Mirabai Starr… writes of the dark night as one who has gone through it herself, like John of the Cross:
The dark night descends on a soul only when everything else has failed. When you are no longer the best meditator in the class because your meditation produces absolutely nothing. When prayer evaporates on your tongue and you have nothing left to say to God. When you are not even tempted to return to a life of worldly pleasures because the world has proven empty and yet taking another step through the void of the spiritual life feels futile because you are no good at it and it seems that God has given up on you, anyway.
This, says John, is the beginning of blessedness! This is the choiceless choice when the soul can do nothing but surrender. Because even if you cannot sense a shred of the Beloved’s love for you, even if you can scarcely conjure up your old passion for him, it has become perfectly clear that you are incapable of doing anything on your own to remedy your spiritual brokenness. All efforts to purge your unspiritual inclinations have only honed the laser of attention on the false self. Unwilling to keep struggling, the soul finds itself surrendering to its deepest inner wound and breathing in the stillness there.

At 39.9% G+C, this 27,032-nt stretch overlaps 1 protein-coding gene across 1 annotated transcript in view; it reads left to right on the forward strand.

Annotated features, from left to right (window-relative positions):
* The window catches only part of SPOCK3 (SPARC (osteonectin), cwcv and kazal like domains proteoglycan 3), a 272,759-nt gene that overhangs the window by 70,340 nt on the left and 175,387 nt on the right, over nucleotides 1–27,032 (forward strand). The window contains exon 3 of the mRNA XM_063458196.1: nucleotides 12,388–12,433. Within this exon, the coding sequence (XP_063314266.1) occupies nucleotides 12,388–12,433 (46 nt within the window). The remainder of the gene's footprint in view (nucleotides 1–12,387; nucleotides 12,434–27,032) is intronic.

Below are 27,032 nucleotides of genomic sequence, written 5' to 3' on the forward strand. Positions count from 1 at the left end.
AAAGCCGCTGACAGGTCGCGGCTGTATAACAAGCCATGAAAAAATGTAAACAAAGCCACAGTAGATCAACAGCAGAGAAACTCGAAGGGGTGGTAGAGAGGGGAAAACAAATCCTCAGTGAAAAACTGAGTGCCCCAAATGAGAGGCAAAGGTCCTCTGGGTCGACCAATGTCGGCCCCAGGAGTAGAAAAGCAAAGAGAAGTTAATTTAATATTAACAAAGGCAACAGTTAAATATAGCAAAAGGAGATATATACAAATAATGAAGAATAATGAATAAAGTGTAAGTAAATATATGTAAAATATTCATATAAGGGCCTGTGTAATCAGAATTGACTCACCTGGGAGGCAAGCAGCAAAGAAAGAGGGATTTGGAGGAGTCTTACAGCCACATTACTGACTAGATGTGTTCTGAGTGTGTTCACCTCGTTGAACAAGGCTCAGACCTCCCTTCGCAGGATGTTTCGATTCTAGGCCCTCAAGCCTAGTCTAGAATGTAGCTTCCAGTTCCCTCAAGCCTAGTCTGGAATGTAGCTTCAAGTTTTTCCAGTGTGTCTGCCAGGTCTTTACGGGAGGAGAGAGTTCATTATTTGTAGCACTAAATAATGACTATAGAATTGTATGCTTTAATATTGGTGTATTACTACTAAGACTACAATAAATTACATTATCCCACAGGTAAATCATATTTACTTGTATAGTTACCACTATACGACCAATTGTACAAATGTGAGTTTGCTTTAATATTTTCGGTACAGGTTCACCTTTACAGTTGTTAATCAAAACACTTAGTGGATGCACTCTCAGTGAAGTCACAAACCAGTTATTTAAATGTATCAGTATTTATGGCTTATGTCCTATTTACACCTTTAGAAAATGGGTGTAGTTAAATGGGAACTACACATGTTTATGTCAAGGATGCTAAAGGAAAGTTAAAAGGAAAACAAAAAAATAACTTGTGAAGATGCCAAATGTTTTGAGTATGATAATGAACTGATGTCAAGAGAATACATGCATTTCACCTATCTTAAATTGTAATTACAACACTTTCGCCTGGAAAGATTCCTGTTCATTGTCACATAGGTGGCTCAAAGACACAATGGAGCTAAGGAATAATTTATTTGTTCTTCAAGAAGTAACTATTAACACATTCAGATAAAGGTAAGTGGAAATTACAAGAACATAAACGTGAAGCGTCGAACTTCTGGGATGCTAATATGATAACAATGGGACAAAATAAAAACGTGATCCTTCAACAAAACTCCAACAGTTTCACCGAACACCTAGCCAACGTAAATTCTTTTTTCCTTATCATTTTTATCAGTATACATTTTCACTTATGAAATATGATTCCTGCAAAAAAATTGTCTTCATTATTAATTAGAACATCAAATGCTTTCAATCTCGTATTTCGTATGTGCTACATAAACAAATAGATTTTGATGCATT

The only action left to the soul, ultimately, is to put down its self-importance and cultivate a simple loving attention toward the Beloved. That’s when the Beloved takes over and all our holy intentions vaporize. That’s when the soul, says John, is infused passively with his love. Though his radiance is imperceptible to the faculty of the senses and invisible to the faculty of the intellect, the soul that has allowed itself to be empty can at last be filled and overflow with him.”…
From Mirbai Starr’s introduction to her translation of Dark Night of the Soul by John of the Cross.
You might also appreciate this Sounds True 2012 conversation with Mirbai Starr.